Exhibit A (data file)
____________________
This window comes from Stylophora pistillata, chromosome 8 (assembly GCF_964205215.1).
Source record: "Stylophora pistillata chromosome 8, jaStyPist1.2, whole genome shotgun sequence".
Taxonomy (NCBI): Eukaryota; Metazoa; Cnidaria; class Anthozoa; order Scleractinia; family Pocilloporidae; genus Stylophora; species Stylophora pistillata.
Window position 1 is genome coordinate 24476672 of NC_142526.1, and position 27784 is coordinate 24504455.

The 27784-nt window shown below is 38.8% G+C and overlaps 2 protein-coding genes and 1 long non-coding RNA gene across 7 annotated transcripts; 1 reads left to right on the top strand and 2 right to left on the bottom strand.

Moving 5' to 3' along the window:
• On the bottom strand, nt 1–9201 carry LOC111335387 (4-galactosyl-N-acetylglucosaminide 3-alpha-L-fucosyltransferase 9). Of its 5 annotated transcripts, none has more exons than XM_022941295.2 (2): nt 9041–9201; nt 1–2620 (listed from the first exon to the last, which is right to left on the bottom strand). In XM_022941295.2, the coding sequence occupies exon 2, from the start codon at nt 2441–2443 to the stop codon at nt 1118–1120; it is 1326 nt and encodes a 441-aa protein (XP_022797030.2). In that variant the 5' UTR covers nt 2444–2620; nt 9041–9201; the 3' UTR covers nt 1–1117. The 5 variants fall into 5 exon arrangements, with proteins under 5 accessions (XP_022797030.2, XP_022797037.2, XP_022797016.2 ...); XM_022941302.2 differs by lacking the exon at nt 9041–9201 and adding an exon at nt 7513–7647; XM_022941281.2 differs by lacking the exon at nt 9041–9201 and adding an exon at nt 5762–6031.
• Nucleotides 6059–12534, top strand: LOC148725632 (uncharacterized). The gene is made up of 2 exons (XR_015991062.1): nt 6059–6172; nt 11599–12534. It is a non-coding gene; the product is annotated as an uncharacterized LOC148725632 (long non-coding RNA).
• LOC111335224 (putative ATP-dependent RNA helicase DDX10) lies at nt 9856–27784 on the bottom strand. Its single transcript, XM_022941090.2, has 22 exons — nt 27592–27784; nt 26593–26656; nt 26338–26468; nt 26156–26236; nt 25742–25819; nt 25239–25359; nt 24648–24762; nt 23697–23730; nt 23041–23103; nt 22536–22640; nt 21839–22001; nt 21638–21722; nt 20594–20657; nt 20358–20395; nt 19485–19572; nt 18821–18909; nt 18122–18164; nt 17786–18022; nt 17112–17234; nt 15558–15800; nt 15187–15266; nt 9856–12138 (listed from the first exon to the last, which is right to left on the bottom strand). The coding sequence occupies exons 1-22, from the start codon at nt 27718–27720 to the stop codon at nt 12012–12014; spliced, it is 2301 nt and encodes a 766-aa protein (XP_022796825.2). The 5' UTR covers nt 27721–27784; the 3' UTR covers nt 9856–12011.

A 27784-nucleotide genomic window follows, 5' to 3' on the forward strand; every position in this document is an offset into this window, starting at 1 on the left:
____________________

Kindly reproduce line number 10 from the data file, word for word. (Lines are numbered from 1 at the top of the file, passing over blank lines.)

A 27784-nucleotide genomic window follows, 5' to 3' on the forward strand; every position in this document is an offset into this window, starting at 1 on the left: